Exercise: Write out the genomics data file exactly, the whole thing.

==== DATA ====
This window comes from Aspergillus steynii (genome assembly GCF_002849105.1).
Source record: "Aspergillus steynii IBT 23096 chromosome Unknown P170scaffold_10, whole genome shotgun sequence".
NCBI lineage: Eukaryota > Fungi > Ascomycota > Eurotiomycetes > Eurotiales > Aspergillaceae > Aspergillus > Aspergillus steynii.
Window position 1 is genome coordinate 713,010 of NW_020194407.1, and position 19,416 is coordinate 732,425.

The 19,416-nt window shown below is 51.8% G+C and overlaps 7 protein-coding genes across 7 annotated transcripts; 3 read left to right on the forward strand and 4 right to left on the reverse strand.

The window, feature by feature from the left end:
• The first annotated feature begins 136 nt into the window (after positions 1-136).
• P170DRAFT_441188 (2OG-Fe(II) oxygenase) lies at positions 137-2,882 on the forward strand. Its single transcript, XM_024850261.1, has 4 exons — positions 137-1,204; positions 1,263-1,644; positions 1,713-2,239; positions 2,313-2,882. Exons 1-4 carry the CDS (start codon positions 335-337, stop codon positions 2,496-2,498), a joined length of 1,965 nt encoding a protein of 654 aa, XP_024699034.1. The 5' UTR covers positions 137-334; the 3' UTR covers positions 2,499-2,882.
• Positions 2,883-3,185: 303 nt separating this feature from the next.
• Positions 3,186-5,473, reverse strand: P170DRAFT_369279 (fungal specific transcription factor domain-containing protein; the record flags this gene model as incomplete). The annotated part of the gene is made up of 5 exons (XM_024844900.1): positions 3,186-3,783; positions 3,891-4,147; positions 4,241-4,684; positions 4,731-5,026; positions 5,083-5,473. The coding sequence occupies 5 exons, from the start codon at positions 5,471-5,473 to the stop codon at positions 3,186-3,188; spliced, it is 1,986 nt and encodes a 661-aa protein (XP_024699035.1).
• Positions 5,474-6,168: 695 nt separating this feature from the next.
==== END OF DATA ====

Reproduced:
This window comes from Aspergillus steynii (genome assembly GCF_002849105.1).
Source record: "Aspergillus steynii IBT 23096 chromosome Unknown P170scaffold_10, whole genome shotgun sequence".
NCBI lineage: Eukaryota > Fungi > Ascomycota > Eurotiomycetes > Eurotiales > Aspergillaceae > Aspergillus > Aspergillus steynii.
Window position 1 is genome coordinate 713,010 of NW_020194407.1, and position 19,416 is coordinate 732,425.

The 19,416-nt window shown below is 51.8% G+C and overlaps 7 protein-coding genes across 7 annotated transcripts; 3 read left to right on the forward strand and 4 right to left on the reverse strand.

The window, feature by feature from the left end:
• The first annotated feature begins 136 nt into the window (after positions 1-136).
• P170DRAFT_441188 (2OG-Fe(II) oxygenase) lies at positions 137-2,882 on the forward strand. Its single transcript, XM_024850261.1, has 4 exons — positions 137-1,204; positions 1,263-1,644; positions 1,713-2,239; positions 2,313-2,882. Exons 1-4 carry the CDS (start codon positions 335-337, stop codon positions 2,496-2,498), a joined length of 1,965 nt encoding a protein of 654 aa, XP_024699034.1. The 5' UTR covers positions 137-334; the 3' UTR covers positions 2,499-2,882.
• Positions 2,883-3,185: 303 nt separating this feature from the next.
• Positions 3,186-5,473, reverse strand: P170DRAFT_369279 (fungal specific transcription factor domain-containing protein; the record flags this gene model as incomplete). The annotated part of the gene is made up of 5 exons (XM_024844900.1): positions 3,186-3,783; positions 3,891-4,147; positions 4,241-4,684; positions 4,731-5,026; positions 5,083-5,473. The coding sequence occupies 5 exons, from the start codon at positions 5,471-5,473 to the stop codon at positions 3,186-3,188; spliced, it is 1,986 nt and encodes a 661-aa protein (XP_024699035.1).
• Positions 5,474-6,168: 695 nt separating this feature from the next.